In her book Notes on Nursing, originally published in 1859, Florence Nightingale stressed the importance of a number of environmental factors that are now understood to be critical to patient care, such as cleanliness, noise control, natural light and views of nature. Nurses have long understood that “good design is good medicine,” says Jennie Evans, R.N., senior vice president and associate principal for Dallas-based architecture firm HKS Inc.
Despite their intimate knowledge of the patient care environment, nurses have not always been integral to the design of health facilities. But more and more, health care organizations, design firms and nursing groups are recognizing the value nurses can bring to facility design. While nurses feel the health care field has far to go to ensure that all nursing professionals are allowed to contribute meaningfully to the design of facilities, many nurses are helping to create — and even leading the design of — innovative health care spaces.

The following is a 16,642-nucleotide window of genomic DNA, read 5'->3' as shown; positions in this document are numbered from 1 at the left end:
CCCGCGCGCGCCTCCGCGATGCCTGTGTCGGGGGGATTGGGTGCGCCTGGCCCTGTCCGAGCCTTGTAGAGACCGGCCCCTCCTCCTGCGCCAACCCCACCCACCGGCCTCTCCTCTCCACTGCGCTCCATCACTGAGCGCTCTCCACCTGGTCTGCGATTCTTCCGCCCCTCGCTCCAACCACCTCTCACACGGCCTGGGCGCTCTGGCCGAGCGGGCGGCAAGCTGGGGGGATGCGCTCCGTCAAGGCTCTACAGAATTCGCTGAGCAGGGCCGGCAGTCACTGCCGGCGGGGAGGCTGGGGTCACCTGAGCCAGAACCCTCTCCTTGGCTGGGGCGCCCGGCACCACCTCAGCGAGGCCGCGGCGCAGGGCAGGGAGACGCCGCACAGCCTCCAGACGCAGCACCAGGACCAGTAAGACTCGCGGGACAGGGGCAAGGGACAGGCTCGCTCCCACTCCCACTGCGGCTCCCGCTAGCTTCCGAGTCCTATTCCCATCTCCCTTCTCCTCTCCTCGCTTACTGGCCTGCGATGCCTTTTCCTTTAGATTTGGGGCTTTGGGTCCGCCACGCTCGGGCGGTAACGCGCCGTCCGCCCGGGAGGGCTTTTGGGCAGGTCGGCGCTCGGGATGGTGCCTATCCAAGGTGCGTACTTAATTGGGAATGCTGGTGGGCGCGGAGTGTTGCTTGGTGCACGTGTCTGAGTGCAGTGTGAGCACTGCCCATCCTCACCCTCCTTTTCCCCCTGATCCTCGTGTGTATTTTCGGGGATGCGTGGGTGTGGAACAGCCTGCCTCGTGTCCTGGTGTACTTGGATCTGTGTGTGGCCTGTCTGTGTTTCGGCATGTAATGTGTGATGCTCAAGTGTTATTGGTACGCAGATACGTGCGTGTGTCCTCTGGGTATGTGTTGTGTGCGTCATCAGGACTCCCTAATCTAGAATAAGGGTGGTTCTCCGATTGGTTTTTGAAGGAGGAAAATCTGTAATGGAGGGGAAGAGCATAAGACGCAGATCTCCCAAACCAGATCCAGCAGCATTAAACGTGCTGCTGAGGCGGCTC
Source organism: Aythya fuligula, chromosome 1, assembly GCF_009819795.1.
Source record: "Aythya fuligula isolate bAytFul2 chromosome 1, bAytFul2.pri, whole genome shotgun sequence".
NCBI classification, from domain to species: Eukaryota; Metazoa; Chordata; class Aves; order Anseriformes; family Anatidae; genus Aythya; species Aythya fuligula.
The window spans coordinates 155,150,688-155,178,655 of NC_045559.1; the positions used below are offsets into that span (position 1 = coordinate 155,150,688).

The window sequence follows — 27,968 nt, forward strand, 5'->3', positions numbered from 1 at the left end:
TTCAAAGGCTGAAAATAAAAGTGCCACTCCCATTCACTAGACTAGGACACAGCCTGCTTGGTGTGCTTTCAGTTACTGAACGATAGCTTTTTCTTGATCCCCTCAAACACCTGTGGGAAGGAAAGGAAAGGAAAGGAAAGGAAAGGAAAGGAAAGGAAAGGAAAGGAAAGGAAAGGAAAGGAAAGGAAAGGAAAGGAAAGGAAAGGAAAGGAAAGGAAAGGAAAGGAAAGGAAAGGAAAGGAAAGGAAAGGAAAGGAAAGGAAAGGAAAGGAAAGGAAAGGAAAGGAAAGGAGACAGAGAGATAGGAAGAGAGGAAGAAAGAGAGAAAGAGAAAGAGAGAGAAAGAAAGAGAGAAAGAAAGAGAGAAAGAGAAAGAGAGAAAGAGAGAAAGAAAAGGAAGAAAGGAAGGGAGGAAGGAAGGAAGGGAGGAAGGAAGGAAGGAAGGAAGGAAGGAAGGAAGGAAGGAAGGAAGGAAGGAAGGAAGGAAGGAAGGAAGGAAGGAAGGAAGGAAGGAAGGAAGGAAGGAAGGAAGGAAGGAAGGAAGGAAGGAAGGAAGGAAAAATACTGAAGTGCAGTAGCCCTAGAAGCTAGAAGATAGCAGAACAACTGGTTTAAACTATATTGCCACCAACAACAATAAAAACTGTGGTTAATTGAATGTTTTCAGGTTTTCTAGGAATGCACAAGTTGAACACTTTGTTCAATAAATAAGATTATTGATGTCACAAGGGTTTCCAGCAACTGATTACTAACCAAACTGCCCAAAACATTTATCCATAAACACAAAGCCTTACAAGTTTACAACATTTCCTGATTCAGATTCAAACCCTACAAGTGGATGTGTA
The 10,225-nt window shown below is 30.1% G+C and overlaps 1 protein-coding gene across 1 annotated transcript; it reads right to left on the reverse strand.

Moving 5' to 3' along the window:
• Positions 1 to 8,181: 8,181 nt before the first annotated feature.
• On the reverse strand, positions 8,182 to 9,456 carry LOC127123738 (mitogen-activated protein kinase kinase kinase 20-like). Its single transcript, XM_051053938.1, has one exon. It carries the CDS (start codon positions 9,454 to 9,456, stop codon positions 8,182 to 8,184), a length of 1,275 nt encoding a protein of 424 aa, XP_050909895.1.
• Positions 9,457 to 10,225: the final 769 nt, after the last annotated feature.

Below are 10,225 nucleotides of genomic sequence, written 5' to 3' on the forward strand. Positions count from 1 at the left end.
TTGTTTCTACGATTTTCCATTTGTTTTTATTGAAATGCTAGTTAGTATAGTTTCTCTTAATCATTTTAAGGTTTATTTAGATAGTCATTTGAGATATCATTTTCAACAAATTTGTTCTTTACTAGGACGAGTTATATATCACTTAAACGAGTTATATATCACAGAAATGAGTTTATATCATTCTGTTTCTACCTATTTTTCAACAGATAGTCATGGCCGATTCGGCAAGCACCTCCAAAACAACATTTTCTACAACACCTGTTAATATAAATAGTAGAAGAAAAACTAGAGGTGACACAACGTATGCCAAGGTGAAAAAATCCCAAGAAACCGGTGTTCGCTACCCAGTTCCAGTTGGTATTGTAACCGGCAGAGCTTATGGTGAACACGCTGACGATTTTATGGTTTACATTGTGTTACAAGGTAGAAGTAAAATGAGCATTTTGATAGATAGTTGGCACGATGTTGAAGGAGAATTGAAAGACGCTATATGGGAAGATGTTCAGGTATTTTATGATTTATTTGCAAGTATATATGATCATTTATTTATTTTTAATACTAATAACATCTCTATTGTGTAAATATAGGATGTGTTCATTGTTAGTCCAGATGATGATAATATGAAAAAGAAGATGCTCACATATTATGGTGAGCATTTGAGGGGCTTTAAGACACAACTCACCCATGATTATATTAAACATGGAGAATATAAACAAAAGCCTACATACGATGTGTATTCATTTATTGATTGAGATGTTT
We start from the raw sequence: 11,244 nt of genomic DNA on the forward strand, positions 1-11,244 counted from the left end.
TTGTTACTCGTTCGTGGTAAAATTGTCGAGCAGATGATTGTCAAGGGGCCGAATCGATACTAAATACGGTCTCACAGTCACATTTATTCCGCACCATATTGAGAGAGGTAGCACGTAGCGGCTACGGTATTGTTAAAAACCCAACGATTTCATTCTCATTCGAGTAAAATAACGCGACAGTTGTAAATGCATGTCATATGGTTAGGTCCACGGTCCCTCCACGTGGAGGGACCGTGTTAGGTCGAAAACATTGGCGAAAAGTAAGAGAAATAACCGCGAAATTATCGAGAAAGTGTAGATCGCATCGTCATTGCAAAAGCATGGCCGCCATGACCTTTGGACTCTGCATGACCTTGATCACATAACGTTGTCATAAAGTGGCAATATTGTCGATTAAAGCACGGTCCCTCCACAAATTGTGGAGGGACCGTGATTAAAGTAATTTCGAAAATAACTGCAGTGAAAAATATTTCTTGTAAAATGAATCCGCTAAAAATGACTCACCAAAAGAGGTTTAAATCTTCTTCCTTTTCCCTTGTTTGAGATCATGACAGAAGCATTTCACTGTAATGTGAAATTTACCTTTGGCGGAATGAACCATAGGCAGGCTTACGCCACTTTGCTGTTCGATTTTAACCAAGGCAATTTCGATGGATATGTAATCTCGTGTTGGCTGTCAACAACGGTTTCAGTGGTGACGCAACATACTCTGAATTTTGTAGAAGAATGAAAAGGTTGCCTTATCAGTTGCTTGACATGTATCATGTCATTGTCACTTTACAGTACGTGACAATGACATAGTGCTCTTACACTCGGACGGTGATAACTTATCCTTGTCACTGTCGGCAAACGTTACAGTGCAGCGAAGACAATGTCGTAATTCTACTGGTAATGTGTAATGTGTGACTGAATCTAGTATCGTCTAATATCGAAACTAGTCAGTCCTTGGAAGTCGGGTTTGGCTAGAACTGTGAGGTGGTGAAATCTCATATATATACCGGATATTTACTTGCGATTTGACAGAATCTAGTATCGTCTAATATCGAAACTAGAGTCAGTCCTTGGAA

This input often ensures that nurses’ workflow processes are not interrupted and helps to avoid significant additional project costs. In one hospital project, designers planned to place sinks in a location that would have required caregivers to have their backs to the patient while performing hand hygiene, an action correlated with lower patient satisfaction scores. But because input was provided early in the process, additional costs were avoided. In another case, nursing staff input led to a reduction in departmental size that contributed to more than $1 million in cost savings.
Read the full story in our sister publication, Health Facilities Management.